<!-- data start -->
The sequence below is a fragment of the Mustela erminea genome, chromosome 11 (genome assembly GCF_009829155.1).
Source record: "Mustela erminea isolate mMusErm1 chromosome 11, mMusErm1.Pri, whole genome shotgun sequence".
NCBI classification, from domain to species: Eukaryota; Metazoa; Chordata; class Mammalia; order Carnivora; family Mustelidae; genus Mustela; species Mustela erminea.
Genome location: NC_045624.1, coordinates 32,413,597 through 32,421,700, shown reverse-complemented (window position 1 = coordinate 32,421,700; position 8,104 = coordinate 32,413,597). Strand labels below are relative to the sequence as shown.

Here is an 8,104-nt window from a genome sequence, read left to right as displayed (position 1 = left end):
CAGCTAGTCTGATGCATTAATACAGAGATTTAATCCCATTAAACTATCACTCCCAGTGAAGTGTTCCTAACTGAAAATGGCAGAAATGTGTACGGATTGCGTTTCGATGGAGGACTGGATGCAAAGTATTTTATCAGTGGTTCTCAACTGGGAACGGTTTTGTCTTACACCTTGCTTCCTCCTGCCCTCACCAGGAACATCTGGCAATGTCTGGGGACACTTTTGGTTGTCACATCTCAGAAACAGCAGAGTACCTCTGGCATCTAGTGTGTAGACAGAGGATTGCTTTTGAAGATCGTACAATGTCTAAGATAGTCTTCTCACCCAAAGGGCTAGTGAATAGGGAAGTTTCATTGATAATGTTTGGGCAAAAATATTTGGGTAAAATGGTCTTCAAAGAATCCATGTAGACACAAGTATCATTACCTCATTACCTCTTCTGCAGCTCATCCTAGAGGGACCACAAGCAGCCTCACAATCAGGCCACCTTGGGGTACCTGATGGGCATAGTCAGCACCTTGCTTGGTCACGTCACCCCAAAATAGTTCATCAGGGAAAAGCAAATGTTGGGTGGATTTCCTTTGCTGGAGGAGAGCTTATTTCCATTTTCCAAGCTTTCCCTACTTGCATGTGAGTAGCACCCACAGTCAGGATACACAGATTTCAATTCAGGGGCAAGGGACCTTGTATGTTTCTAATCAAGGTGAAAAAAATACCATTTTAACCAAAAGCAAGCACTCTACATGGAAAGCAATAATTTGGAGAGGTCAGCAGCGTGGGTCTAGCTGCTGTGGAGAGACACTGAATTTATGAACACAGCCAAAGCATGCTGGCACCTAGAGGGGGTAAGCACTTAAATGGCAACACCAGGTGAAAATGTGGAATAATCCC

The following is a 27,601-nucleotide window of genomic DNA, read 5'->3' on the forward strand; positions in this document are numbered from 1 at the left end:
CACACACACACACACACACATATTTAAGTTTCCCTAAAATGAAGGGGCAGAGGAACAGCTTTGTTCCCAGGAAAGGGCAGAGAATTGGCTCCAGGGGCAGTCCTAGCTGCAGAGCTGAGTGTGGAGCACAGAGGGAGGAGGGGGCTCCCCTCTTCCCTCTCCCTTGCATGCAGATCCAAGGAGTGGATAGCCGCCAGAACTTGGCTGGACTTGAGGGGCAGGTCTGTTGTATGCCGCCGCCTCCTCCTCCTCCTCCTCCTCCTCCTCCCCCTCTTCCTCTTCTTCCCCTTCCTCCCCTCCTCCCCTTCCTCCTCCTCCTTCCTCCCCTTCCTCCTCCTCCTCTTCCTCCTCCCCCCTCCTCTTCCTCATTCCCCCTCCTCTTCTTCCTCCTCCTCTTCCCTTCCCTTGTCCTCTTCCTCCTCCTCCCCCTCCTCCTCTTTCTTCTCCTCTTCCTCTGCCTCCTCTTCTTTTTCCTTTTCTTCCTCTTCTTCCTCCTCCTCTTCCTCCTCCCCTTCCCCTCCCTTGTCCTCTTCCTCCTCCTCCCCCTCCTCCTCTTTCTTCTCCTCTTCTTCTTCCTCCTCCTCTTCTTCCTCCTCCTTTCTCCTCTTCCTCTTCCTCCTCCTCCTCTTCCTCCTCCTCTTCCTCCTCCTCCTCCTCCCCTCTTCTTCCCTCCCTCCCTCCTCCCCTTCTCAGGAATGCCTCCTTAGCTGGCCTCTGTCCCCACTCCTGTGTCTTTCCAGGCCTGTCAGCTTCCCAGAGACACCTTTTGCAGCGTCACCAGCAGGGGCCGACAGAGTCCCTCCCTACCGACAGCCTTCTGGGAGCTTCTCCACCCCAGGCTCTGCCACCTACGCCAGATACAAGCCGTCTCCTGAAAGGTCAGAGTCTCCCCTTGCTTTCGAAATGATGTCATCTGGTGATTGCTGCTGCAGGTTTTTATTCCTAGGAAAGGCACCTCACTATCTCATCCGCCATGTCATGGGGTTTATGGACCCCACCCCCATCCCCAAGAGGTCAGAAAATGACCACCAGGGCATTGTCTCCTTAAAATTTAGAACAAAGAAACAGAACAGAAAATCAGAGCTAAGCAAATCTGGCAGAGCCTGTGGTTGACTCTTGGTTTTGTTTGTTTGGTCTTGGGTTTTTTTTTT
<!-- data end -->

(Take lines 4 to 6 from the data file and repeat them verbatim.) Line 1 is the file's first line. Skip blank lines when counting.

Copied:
Genome location: NC_045624.1, coordinates 32,413,597 through 32,421,700, shown reverse-complemented (window position 1 = coordinate 32,421,700; position 8,104 = coordinate 32,413,597). Strand labels below are relative to the sequence as shown.

Here is an 8,104-nt window from a genome sequence, read left to right as displayed (position 1 = left end):
CAGCTAGTCTGATGCATTAATACAGAGATTTAATCCCATTAAACTATCACTCCCAGTGAAGTGTTCCTAACTGAAAATGGCAGAAATGTGTACGGATTGCGTTTCGATGGAGGACTGGATGCAAAGTATTTTATCAGTGGTTCTCAACTGGGAACGGTTTTGTCTTACACCTTGCTTCCTCCTGCCCTCACCAGGAACATCTGGCAATGTCTGGGGACACTTTTGGTTGTCACATCTCAGAAACAGCAGAGTACCTCTGGCATCTAGTGTGTAGACAGAGGATTGCTTTTGAAGATCGTACAATGTCTAAGATAGTCTTCTCACCCAAAGGGCTAGTGAATAGGGAAGTTTCATTGATAATGTTTGGGCAAAAATATTTGGGTAAAATGGTCTTCAAAGAATCCATGTAGACACAAGTATCATTACCTCATTACCTCTTCTGCAGCTCATCCTAGAGGGACCACAAGCAGCCTCACAATCAGGCCACCTTGGGGTACCTGATGGGCATAGTCAGCACCTTGCTTGGTCACGTCACCCCAAAATAGTTCATCAGGGAAAAGCAAATGTTGGGTGGATTTCCTTTGCTGGAGGAGAGCTTATTTCCATTTTCCAAGCTTTCCCTACTTGCATGTGAGTAGCACCCACAGTCAGGATACACAGATTTCAATTCAGGGGCAAGGGACCTTGTATGTTTCTAATCAAGGTGAAAAAAATACCATTTTAACCAAAAGCAAGCACTCTACATGGAAAGCAATAATTTGGAGAGGTCAGCAGCGTGGGTCTAGCTGCTGTGGAGAGACACTGAATTTATGAACACAGCCAAAGCATGCTGGCACCTAGAGGGGGTAAGCACTTAAATGGCAACACCAGGTGAAAATGTGGAATAATCCC